As someone who greedily read all I could about Greek Mythology as a child, took a Classics course in college on the subject, read "Holy Blood, Holy Grail" and Margaret Starbird's "Woman with the Alabaster Jar" & "Goddess in the Gospels" before "Da Vinci Code" was even published, and spent almost 4 years becoming a Subject Matter Expert in quite a few modified pantheons through Dungeons & Dragons 2nd Edition Planescape campaign being the Canon Specialist for a custom module I was helping build to be sold on behalf of Bioware's Neverwinter Night's...I revel in stories like these that mix so many different pantheons and beliefs together. I eat it up - I crave it. Especially when you see the overlap of where various cultures essentially had the same deities just with different names and stories.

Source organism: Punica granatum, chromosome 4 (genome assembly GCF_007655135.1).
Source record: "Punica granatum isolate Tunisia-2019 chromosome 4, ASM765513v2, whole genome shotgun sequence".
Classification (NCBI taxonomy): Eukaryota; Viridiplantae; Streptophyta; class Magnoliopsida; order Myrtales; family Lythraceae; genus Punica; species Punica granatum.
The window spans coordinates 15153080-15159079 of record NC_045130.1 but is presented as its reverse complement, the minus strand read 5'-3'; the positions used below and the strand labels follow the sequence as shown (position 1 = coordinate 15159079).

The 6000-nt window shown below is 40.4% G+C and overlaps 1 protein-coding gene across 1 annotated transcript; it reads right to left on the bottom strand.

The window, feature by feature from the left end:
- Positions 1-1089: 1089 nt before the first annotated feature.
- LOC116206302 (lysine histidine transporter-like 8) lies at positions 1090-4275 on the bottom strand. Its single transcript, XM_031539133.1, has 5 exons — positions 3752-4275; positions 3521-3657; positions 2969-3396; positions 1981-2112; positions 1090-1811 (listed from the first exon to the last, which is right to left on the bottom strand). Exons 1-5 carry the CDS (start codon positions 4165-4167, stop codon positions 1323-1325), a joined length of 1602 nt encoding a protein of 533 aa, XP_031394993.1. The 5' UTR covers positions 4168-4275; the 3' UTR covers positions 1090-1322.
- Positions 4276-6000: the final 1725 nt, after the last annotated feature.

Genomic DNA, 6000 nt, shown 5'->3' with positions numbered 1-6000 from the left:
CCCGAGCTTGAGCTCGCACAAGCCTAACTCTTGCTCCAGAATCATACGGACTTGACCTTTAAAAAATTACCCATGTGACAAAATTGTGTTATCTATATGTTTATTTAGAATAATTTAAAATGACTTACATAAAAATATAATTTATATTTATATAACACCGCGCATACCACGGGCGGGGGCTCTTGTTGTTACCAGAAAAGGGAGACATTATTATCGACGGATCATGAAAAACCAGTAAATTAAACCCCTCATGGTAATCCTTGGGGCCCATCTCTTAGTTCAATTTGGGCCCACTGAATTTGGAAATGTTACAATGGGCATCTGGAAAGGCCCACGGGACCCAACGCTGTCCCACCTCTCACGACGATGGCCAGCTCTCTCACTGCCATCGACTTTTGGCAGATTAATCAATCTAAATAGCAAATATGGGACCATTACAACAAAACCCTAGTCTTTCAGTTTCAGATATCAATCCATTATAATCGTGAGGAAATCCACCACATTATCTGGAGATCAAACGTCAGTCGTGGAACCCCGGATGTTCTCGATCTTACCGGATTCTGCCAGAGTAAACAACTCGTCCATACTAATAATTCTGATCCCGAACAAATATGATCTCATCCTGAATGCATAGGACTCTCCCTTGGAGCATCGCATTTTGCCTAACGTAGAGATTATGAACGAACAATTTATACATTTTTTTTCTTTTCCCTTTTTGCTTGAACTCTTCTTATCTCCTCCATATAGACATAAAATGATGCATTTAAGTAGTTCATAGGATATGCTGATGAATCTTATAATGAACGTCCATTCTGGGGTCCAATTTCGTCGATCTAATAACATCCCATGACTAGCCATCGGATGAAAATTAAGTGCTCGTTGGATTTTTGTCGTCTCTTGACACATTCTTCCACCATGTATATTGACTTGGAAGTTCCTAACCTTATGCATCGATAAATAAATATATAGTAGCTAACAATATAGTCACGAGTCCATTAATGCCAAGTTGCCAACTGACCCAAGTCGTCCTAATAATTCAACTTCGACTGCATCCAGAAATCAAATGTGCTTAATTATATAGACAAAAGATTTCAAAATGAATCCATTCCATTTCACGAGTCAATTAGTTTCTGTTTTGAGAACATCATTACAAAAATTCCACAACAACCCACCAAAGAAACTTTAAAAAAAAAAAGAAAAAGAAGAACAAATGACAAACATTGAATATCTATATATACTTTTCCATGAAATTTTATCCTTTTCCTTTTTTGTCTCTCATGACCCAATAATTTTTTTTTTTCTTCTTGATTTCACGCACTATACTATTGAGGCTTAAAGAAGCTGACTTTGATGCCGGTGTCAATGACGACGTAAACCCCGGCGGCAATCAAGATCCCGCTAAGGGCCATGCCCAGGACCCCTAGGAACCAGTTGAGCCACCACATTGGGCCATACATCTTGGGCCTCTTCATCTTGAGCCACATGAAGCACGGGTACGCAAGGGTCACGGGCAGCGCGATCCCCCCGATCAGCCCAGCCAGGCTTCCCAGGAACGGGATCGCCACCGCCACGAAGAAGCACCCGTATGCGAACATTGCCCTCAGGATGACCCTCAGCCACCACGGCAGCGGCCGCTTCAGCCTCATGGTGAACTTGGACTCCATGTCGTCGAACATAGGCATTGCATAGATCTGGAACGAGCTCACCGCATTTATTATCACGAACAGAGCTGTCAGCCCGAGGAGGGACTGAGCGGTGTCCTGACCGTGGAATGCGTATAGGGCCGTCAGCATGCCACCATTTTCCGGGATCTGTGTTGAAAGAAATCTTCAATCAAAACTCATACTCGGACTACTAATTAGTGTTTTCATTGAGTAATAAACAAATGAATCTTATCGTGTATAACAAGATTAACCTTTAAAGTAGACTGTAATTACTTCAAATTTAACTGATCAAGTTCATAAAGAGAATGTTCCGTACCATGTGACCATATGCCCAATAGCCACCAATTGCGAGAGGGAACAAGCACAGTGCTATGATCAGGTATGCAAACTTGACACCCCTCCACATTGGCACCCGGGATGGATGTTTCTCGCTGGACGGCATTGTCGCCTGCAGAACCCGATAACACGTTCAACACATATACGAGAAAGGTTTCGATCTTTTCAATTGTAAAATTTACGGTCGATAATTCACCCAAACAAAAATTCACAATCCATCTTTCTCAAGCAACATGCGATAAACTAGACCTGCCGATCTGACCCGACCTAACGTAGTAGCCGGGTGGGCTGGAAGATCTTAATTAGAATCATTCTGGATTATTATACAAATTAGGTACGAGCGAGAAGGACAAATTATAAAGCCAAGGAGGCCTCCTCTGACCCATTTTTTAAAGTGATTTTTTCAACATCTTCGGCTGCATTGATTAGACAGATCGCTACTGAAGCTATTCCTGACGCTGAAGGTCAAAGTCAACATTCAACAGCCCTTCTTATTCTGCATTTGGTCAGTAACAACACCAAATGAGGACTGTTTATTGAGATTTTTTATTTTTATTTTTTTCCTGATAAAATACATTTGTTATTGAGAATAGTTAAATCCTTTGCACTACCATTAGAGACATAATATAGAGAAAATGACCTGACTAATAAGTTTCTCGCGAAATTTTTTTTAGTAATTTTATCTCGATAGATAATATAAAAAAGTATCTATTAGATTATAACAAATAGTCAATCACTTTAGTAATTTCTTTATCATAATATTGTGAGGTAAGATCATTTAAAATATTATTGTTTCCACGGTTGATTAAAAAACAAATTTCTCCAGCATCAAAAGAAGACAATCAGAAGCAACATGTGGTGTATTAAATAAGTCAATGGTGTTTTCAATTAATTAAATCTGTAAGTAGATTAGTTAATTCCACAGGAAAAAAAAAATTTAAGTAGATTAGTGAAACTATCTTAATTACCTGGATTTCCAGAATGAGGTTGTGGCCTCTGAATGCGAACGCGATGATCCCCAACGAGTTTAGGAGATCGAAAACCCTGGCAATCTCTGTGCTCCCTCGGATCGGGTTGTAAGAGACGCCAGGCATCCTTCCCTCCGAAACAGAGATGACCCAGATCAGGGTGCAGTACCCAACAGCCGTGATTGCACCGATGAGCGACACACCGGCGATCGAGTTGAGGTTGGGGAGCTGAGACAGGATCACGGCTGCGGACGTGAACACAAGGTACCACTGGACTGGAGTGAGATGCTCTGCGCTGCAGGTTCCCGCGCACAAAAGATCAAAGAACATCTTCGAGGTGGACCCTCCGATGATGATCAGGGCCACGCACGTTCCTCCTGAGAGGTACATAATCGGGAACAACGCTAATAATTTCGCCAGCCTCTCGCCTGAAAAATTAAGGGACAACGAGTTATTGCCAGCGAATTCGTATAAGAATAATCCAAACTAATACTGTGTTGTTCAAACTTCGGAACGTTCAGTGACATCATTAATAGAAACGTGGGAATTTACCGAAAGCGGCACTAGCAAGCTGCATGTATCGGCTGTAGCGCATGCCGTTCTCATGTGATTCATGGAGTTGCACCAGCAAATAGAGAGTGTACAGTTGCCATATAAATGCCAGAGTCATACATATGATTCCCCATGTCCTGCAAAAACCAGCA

It is mystery, thriller, urban fantasy, drama, with a little horror and theology packed into two fascinating, hard-to-put-down books. I eagerly await the third book of the series allegedly due out in January 2011.
bkdelong: (techno deity)
So I've been reading quite a bit lately - I always have a paperback in my pocket when I know I'm going to be somewhere with some downtime to read (including the 35min commute on the train in the AM) and it follows me to my nightstand in the evenings.

I've glommed onto urban fantasy sparked by first reading Piers Anthony's "Incarnation of Immortality" series in the mid-90s - I pick the series back up every so often when I run out of others to read or am waiting for a new book in a series to come in like many of those I reference below.

I'm struggling to find new series that aren't in the Vampire or Werewolf genre. They're everywhere!

Recently the biggest series that I've just completed was [livejournal.com profile] rachelcaine's "Weather Warden" series about a secret, UN-like group stationed around the planet imbued with the various powers to control the elements and actually tone down the very-living but sleeping "Mother Earth"'s powers which wreak havoc in the form of various natural disasters - there are Earth, Fire and Weather Wardens.